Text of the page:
CHICAGO (Reuters) - When out-of-work accountant Jim Ammon tires of scouring for scarce job listings, he takes out his frustrations by driving in nails for new houses he volunteers to build for the working poor.
Laura Spelke volunteers at the United Way charity in Portsmouth, New Hampshire, in part to escape the sting of losing her sales job: “Volunteering is a way to stay active and stay in touch and not sit home and eat bonbons feeling sorry for myself.”
Jennifer Whiddon, a Mobile, Alabama, public relations expert laid off from two jobs in the past year, volunteers out of both selflessness and self-interest: “Being around people who are still working and letting them know my situation is actually encouraging to me. In the end, I know making the connections will pay off.”
Anecdotal evidence indicates that some among the swelling ranks of the unemployed — the U.S. jobless rate hit a 16-year high of 7.6 percent and is expected to climb — are offering their services for free to nonprofits ranging from church-run food pantries to groups that assign mentors to children.
But hard numbers are difficult to find.
Applications to Projects Abroad, a private organization that directs thousands of volunteers to developing countries, jumped 55 percent in December and nearly 50 percent in January compared to a year earlier. Volunteers must pay their own way.
The group’s founder, Peter Slowe, said a growing proportion of new applicants are middle-aged people who find themselves unemployed or underemployed and have long thought about testing their abilities, or are just fed up.
“It’s the push factor: ‘we might get a salary cut, the job’s at risk ... the shop’s not making any money, the farm’s not making money.’ Those are the kind of motivations rather than just being chucked out of work,” Slowe said.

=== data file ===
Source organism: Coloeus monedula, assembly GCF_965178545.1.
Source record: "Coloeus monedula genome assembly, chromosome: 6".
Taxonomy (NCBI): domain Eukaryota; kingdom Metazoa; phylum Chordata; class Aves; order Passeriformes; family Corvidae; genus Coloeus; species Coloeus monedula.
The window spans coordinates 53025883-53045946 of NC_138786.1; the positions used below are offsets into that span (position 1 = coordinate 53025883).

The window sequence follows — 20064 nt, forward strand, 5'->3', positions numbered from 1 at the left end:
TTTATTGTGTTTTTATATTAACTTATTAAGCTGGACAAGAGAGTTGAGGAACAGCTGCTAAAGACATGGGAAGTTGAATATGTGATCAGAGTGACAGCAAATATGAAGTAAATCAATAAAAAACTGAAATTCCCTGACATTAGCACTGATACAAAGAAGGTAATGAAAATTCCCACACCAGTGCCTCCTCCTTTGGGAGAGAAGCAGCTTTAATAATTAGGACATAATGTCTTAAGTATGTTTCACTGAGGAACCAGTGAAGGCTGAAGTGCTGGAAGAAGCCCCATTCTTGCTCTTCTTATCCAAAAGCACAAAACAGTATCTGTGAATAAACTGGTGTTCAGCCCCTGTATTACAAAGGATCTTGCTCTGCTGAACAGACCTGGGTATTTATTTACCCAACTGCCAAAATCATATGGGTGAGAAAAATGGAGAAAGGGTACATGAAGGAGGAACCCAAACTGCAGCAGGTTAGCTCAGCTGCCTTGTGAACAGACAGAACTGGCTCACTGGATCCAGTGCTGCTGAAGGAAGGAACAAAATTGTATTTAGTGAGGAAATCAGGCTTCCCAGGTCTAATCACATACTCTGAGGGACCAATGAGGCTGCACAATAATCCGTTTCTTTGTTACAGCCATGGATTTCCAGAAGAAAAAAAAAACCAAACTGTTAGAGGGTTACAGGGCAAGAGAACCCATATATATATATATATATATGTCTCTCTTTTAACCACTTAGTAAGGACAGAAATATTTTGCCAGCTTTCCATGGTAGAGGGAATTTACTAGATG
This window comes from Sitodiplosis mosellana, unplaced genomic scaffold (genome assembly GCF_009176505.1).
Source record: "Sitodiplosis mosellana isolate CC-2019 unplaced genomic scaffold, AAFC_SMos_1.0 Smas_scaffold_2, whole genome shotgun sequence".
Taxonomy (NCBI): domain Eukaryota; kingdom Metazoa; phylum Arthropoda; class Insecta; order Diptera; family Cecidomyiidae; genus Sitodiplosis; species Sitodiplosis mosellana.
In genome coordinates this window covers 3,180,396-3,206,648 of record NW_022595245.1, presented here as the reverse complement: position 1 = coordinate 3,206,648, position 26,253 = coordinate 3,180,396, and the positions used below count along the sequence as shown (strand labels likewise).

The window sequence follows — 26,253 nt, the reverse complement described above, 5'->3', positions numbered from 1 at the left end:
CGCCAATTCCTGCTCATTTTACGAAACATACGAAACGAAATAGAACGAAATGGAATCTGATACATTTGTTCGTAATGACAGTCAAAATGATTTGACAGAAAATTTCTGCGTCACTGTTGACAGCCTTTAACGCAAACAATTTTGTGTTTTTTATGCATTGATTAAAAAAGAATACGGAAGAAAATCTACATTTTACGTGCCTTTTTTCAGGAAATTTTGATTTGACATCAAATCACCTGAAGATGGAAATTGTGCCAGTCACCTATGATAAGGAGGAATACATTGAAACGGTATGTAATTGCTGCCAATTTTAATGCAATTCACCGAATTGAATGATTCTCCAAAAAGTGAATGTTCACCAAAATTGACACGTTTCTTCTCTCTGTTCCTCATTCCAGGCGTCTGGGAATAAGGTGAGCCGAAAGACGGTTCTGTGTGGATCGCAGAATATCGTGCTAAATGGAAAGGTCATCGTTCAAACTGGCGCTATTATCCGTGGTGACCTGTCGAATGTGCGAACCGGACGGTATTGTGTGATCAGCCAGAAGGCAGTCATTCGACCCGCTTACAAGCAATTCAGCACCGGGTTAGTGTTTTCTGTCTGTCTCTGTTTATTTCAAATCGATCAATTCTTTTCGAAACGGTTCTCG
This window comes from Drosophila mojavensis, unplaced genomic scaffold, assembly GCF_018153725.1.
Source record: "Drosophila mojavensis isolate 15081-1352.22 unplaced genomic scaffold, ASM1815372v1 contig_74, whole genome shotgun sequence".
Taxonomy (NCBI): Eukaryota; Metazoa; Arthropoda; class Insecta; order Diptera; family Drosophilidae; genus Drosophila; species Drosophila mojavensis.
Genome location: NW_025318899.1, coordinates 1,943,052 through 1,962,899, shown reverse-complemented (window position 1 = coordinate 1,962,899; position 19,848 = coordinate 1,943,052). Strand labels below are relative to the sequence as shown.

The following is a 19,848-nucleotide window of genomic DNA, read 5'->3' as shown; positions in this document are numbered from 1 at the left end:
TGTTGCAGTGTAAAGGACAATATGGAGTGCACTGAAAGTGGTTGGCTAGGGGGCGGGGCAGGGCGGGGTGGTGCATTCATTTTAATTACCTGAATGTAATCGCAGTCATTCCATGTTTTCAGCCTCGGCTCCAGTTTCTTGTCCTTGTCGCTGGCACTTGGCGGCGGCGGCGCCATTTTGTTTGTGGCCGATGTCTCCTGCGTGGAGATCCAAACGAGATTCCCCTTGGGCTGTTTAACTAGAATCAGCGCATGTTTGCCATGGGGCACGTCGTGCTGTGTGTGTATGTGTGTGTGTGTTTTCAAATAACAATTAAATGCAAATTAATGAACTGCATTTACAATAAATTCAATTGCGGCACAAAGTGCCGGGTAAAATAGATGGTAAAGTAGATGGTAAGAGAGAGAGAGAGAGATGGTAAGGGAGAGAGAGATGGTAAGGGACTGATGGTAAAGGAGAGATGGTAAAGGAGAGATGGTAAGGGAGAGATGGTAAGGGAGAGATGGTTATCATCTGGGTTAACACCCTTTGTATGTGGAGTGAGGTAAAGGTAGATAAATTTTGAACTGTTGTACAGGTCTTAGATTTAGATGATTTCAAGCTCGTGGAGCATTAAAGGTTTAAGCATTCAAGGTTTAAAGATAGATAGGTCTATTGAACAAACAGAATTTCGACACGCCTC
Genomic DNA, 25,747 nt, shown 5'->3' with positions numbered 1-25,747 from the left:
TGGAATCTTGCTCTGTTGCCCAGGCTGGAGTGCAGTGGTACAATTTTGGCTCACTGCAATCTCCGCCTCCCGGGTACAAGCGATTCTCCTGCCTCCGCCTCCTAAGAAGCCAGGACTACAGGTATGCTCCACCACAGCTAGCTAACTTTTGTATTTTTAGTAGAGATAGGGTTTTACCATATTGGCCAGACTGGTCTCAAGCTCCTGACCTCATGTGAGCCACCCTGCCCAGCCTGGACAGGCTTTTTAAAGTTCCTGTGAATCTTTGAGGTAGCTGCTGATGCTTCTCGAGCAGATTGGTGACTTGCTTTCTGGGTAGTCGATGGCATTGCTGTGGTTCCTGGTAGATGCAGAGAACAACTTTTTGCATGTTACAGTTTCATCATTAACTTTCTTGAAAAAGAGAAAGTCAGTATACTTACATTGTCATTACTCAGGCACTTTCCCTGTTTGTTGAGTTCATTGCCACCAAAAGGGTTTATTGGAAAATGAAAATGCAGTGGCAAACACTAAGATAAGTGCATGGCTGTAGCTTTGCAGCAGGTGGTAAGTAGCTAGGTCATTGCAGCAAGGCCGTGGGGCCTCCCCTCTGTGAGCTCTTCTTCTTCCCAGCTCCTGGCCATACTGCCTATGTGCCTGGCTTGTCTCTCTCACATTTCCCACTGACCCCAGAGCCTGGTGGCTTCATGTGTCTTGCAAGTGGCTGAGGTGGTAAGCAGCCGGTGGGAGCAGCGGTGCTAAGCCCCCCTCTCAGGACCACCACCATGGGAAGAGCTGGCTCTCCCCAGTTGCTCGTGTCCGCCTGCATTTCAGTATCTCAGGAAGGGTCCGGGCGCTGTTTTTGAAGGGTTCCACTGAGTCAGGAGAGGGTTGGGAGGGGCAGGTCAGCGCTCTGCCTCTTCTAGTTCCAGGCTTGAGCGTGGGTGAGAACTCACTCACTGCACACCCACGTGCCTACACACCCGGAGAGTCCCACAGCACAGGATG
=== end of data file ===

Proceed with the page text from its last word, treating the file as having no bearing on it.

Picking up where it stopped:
Unemployment triggers a whole set of struggles from how to pay bills and put food on the table to finding something to do while applying for other jobs. Volunteering can fill a gap in job history and supplies the answer to an interviewer’s question, “what have you been doing?”
“There’s only so many days that you can sit home and go through Craigslist looking for a job,” said Ammon, 52, who lost his position a year ago and volunteers for Habitat for Humanity in Raleigh, North Carolina.
“It feels good to hit that nail on the head sometimes. You can picture the boss’ face on there,” he joked.
The U.S. government-run AmeriCorps and Peace Corps, which demand one or two years of service for a small stipend, have seen small increases in applications that began last year.
“Going into the Peace Corps is a big personal commitment,” said spokesman Laura Latigue, who said there are three applicants for each of 7,800 overseas slots. “It has more to do with people wanting to do service rather than the ups and downs of the job market.”
Older Peace Corps aspirants may by inspired by a life-changing event such as the loss of a spouse, she said.
“There is a renewed sense of compassion reignited by people seeing the struggles their neighbors are going through,” said Sandy Scott of AmeriCorps, which will expand its budget by one-third to $750 million because of the stimulus package.
On a local level, the impetus to volunteer may be more likely to come from someone asking than an urge from within.
Half the 62 million Americans who volunteered last year said they did because they were asked to, according to a survey by the Bureau of Labor Statistics.
The survey found 22 percent of unemployed people volunteer, compared to 34 percent of part-time workers.
The rise in unemployment is unlikely to generate a surge in volunteerism, since those losing jobs are busy looking for work or going to school to learn new skills, said Leslie Lenkowsky, a Philanthropic Studies professor at Indiana University.
Volunteers can be fickle, with one-third dropping out from year to year, and the median commitment is an hour a week.
Ammon said he used his newly learned construction skills to renovate several homes and has earned needed cash as a handy-man. Meanwhile, he rubbed shoulders with everyone from executives to receptionists whose companies gave them days off to volunteer.
And he never tires of the outpouring of joy when a new owner is handed the key to a house they built together.
Editing by Michael Conlon and David Wiessler